Many low and middle-income countries, particularly in sub-Saharan Africa, don’t have enough surgeons to perform vital surgeries, such as groin hernia repairs. Training non-doctor associate clinicians in this procedure provides a safe and effective solution, a new study shows.
Sierra Leone has few doctors and even fewer surgeons to serve its seven million people. Since 2011, a non-profit group called CapaCare has been training community health officers to perform basic lifesaving surgeries. A new study shows the programme is working well when it comes to the most common surgery in the country — Caesarean sections.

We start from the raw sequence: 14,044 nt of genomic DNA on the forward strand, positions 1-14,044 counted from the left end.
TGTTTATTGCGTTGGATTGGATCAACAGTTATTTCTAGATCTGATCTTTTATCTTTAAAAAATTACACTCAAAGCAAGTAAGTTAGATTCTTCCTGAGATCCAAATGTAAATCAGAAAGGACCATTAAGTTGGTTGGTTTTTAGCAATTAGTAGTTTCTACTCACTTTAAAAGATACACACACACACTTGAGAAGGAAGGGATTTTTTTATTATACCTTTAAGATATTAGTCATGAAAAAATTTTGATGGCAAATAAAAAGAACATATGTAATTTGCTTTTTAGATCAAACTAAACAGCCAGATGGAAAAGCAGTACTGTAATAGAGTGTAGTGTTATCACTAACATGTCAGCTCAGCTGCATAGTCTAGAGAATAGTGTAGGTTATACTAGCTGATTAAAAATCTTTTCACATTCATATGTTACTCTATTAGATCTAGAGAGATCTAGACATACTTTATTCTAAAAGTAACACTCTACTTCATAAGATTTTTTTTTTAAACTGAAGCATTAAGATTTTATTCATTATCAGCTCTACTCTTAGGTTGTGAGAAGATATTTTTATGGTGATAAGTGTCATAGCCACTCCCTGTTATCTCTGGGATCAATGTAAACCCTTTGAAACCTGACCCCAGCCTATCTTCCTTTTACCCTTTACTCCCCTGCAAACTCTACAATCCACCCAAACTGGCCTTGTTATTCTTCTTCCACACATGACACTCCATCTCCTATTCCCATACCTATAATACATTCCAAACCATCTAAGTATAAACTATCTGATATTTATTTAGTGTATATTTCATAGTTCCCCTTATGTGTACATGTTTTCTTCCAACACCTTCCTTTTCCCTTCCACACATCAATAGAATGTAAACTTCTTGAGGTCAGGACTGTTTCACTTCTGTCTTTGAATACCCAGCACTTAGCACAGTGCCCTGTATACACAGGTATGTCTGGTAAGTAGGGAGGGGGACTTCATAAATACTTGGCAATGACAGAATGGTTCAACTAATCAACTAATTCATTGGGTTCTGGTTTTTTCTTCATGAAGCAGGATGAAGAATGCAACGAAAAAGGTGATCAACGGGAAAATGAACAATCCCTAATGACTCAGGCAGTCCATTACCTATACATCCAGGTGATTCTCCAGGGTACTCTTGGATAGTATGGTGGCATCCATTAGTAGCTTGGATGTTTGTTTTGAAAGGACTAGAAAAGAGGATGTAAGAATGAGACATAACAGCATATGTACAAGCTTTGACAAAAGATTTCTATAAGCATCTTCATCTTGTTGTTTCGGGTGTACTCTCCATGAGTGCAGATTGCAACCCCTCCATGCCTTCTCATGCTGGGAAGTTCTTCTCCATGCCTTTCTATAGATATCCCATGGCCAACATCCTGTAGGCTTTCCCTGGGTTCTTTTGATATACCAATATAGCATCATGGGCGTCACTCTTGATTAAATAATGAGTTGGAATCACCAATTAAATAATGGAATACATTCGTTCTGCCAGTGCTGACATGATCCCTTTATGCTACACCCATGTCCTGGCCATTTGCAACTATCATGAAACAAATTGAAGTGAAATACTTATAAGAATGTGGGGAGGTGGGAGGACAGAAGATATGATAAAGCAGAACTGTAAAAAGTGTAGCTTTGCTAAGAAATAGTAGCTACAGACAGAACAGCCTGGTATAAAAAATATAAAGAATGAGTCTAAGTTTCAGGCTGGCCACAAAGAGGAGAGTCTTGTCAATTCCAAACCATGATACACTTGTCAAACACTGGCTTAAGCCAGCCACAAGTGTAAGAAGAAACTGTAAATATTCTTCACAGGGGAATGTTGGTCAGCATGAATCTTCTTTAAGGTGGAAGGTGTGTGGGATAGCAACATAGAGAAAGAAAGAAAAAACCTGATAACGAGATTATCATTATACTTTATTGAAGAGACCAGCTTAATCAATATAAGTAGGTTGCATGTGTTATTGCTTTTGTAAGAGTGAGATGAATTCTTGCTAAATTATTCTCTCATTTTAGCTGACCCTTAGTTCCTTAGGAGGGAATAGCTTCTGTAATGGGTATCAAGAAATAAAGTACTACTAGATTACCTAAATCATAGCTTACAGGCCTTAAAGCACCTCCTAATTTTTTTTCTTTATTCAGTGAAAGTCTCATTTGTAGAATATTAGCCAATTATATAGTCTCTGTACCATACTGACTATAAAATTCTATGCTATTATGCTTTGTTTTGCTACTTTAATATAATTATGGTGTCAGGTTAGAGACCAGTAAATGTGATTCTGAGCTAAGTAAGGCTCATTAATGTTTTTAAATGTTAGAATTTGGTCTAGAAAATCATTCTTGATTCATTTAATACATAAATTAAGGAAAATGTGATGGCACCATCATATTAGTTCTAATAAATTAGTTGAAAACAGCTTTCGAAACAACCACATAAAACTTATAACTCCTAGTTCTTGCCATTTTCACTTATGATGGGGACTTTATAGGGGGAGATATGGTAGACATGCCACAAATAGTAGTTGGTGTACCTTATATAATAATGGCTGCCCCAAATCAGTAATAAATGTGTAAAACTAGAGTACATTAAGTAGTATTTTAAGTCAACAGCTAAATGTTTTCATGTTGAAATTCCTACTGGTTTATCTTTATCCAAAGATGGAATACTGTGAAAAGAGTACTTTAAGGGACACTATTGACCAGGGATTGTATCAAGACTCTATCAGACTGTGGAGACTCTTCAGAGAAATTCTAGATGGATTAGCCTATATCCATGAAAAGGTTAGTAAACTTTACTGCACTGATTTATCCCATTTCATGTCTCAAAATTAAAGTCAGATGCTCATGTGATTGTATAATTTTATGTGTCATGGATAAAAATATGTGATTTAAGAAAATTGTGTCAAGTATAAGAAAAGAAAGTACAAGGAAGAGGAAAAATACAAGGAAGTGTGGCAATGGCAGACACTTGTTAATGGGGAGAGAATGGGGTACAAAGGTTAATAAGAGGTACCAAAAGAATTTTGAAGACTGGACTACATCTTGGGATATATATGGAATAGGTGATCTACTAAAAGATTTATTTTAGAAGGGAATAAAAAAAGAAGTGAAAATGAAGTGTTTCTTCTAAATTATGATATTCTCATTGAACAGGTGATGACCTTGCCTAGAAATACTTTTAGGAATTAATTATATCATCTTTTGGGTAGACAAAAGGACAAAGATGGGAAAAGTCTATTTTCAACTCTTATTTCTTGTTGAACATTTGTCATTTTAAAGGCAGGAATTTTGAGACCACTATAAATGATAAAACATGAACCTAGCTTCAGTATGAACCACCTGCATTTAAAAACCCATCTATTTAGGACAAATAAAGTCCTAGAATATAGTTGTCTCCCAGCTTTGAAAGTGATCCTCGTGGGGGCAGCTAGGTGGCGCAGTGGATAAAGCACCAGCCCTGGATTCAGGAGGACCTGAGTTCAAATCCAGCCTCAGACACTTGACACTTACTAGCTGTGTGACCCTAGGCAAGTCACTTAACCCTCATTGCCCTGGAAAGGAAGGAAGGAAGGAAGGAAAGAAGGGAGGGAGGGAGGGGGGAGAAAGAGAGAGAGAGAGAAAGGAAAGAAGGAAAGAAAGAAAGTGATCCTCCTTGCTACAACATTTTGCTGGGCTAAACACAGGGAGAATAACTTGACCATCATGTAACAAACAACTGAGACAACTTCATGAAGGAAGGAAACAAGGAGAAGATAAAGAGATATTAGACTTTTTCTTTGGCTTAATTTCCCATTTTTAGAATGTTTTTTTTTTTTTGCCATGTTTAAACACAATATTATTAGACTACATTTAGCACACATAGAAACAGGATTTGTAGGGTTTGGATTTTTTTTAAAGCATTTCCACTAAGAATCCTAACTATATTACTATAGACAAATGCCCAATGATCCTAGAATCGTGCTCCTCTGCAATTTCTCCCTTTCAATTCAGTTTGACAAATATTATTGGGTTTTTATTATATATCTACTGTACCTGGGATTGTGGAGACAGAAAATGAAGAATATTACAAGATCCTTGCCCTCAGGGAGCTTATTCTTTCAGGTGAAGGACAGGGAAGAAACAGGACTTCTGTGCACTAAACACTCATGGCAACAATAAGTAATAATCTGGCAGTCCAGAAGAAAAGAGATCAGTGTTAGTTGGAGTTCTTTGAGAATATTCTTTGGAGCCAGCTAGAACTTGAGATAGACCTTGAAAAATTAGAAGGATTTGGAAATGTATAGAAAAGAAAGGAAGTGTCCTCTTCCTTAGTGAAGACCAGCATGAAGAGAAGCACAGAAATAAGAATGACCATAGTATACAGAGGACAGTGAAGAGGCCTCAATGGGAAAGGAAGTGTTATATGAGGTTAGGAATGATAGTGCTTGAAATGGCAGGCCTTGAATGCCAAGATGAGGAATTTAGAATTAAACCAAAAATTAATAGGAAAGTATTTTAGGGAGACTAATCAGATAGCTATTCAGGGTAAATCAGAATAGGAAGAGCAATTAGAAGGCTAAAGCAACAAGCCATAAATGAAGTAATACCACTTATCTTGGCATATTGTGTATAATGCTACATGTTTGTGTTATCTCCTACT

Proper and prompt treatment in the emergency room saves lives. With help from Norwegian doctors, a hospital in Nepal has started to sort patients into red, yellow and green categories. The system has made a difference.
Ebola’s deadly effects on the Sierra Leonean healthcare community not only has repercussions for the delivery of health care now, but on the training of future health care providers involved in an innovative Norwegian surgical training programme.